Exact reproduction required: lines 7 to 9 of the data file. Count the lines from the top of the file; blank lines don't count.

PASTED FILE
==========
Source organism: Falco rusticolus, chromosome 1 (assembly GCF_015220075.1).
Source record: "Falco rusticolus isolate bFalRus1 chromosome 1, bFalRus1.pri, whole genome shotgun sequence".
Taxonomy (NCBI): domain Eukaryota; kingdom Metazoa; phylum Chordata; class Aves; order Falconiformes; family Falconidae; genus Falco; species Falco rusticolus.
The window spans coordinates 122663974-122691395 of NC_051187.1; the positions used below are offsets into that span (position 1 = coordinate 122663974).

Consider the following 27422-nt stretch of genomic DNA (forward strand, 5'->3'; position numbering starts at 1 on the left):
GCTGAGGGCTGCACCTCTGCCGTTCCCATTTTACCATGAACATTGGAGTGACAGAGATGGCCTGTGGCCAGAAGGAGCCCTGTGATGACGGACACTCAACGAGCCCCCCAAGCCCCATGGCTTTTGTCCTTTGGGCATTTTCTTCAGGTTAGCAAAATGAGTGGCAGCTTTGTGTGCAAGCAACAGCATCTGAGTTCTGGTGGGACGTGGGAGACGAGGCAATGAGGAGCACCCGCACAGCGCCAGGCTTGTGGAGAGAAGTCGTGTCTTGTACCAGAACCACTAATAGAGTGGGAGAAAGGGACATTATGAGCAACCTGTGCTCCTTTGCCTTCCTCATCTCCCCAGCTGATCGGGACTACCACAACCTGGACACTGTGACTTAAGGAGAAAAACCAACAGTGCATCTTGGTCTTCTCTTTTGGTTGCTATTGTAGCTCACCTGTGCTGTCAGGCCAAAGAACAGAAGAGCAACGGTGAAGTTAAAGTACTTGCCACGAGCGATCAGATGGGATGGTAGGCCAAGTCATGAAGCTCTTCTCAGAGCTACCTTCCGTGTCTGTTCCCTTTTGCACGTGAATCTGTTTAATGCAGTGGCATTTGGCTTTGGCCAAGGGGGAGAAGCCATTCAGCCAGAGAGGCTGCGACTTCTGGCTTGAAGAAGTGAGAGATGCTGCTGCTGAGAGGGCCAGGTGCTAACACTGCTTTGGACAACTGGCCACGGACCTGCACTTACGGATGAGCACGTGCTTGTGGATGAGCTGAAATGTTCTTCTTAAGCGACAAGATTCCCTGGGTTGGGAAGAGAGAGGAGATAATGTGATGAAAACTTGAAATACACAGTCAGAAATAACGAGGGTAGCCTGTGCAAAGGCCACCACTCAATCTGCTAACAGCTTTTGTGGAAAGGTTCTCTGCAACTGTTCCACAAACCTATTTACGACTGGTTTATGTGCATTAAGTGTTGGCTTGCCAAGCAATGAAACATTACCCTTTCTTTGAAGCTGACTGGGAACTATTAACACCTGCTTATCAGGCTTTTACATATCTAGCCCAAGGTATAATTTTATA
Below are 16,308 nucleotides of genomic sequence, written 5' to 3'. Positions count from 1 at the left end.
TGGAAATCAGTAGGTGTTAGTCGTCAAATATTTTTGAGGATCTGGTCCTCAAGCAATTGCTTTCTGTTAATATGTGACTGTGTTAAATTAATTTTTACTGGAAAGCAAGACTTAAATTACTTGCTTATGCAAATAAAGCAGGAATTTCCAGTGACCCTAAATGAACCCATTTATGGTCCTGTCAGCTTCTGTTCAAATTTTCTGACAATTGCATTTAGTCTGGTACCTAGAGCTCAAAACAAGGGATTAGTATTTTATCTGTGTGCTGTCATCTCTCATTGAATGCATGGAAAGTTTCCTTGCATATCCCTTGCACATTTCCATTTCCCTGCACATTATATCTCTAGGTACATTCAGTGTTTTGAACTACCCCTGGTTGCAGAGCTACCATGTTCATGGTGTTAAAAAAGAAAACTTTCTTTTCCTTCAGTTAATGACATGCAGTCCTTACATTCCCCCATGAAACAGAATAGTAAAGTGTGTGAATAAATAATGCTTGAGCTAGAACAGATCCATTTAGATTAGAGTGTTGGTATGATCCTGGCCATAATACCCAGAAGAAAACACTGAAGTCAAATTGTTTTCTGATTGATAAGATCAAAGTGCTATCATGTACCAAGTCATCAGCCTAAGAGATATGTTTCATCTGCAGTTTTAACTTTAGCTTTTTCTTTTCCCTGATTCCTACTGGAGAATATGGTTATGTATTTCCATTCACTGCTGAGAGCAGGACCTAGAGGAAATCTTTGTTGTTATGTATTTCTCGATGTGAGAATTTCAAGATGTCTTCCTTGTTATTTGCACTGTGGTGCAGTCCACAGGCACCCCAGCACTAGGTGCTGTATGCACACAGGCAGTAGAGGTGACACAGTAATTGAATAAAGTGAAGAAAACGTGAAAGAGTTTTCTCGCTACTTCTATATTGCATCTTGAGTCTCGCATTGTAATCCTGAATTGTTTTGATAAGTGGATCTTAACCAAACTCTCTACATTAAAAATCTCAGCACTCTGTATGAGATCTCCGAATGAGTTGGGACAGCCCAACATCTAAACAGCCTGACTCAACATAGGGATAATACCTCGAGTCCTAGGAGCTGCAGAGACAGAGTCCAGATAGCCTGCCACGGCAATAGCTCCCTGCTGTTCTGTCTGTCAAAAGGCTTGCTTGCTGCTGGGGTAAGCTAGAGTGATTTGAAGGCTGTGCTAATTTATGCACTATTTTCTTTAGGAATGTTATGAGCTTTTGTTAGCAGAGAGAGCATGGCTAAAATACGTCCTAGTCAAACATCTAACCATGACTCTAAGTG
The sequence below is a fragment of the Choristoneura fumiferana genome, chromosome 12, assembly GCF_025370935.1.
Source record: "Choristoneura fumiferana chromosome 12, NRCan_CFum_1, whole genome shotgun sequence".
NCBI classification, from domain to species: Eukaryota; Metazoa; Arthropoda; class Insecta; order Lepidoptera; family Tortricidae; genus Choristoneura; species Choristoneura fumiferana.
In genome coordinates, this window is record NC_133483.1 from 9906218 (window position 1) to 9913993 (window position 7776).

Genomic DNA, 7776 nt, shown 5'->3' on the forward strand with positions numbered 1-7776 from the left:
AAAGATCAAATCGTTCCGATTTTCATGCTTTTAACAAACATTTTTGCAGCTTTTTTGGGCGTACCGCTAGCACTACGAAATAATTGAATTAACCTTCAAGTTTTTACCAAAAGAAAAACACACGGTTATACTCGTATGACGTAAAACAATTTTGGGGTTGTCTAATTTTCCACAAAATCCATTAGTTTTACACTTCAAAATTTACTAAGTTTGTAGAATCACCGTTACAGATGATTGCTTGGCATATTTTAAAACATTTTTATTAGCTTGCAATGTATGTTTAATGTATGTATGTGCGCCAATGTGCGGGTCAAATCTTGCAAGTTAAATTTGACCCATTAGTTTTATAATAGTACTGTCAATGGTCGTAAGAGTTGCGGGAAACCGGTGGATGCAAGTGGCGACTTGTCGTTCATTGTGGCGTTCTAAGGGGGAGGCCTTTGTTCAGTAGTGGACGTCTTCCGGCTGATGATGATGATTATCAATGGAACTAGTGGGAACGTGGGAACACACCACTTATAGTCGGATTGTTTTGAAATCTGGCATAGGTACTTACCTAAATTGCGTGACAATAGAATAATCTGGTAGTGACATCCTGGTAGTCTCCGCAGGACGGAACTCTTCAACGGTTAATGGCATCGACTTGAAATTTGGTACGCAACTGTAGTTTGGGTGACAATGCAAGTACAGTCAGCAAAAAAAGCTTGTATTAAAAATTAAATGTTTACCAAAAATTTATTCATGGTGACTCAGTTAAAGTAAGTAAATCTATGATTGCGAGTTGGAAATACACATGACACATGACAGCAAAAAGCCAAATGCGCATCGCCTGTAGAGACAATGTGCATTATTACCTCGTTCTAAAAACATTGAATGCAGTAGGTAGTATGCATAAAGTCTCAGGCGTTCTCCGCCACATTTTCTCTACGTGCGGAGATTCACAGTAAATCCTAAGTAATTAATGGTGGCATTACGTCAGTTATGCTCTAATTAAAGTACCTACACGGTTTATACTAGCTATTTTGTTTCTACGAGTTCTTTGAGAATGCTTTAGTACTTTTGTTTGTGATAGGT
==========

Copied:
Below are 16,308 nucleotides of genomic sequence, written 5' to 3'. Positions count from 1 at the left end.
TGGAAATCAGTAGGTGTTAGTCGTCAAATATTTTTGAGGATCTGGTCCTCAAGCAATTGCTTTCTGTTAATATGTGACTGTGTTAAATTAATTTTTACTGGAAAGCAAGACTTAAATTACTTGCTTATGCAAATAAAGCAGGAATTTCCAGTGACCCTAAATGAACCCATTTATGGTCCTGTCAGCTTCTGTTCAAATTTTCTGACAATTGCATTTAGTCTGGTACCTAGAGCTCAAAACAAGGGATTAGTATTTTATCTGTGTGCTGTCATCTCTCATTGAATGCATGGAAAGTTTCCTTGCATATCCCTTGCACATTTCCATTTCCCTGCACATTATATCTCTAGGTACATTCAGTGTTTTGAACTACCCCTGGTTGCAGAGCTACCATGTTCATGGTGTTAAAAAAGAAAACTTTCTTTTCCTTCAGTTAATGACATGCAGTCCTTACATTCCCCCATGAAACAGAATAGTAAAGTGTGTGAATAAATAATGCTTGAGCTAGAACAGATCCATTTAGATTAGAGTGTTGGTATGATCCTGGCCATAATACCCAGAAGAAAACACTGAAGTCAAATTGTTTTCTGATTGATAAGATCAAAGTGCTATCATGTACCAAGTCATCAGCCTAAGAGATATGTTTCATCTGCAGTTTTAACTTTAGCTTTTTCTTTTCCCTGATTCCTACTGGAGAATATGGTTATGTATTTCCATTCACTGCTGAGAGCAGGACCTAGAGGAAATCTTTGTTGTTATGTATTTCTCGATGTGAGAATTTCAAGATGTCTTCCTTGTTATTTGCACTGTGGTGCAGTCCACAGGCACCCCAGCACTAGGTGCTGTATGCACACAGGCAGTAGAGGTGACACAGTAATTGAATAAAGTGAAGAAAACGTGAAAGAGTTTTCTCGCTACTTCTATATTGCATCTTGAGTCTCGCATTGTAATCCTGAATTGTTTTGATAAGTGGATCTTAACCAAACTCTCTACATTAAAAATCTCAGCACTCTGTATGAGATCTCCGAATGAGTTGGGACAGCCCAACATCTAAACAGCCTGACTCAACATAGGGATAATACCTCGAGTCCTAGGAGCTGCAGAGACAGAGTCCAGATAGCCTGCCACGGCAATAGCTCCCTGCTGTTCTGTCTGTCAAAAGGCTTGCTTGCTGCTGGGGTAAGCTAGAGTGATTTGAAGGCTGTGCTAATTTATGCACTATTTTCTTTAGGAATGTTATGAGCTTTTGTTAGCAGAGAGAGCATGGCTAAAATACGTCCTAGTCAAACATCTAACCATGACTCTAAGTG
The sequence below is a fragment of the Choristoneura fumiferana genome, chromosome 12, assembly GCF_025370935.1.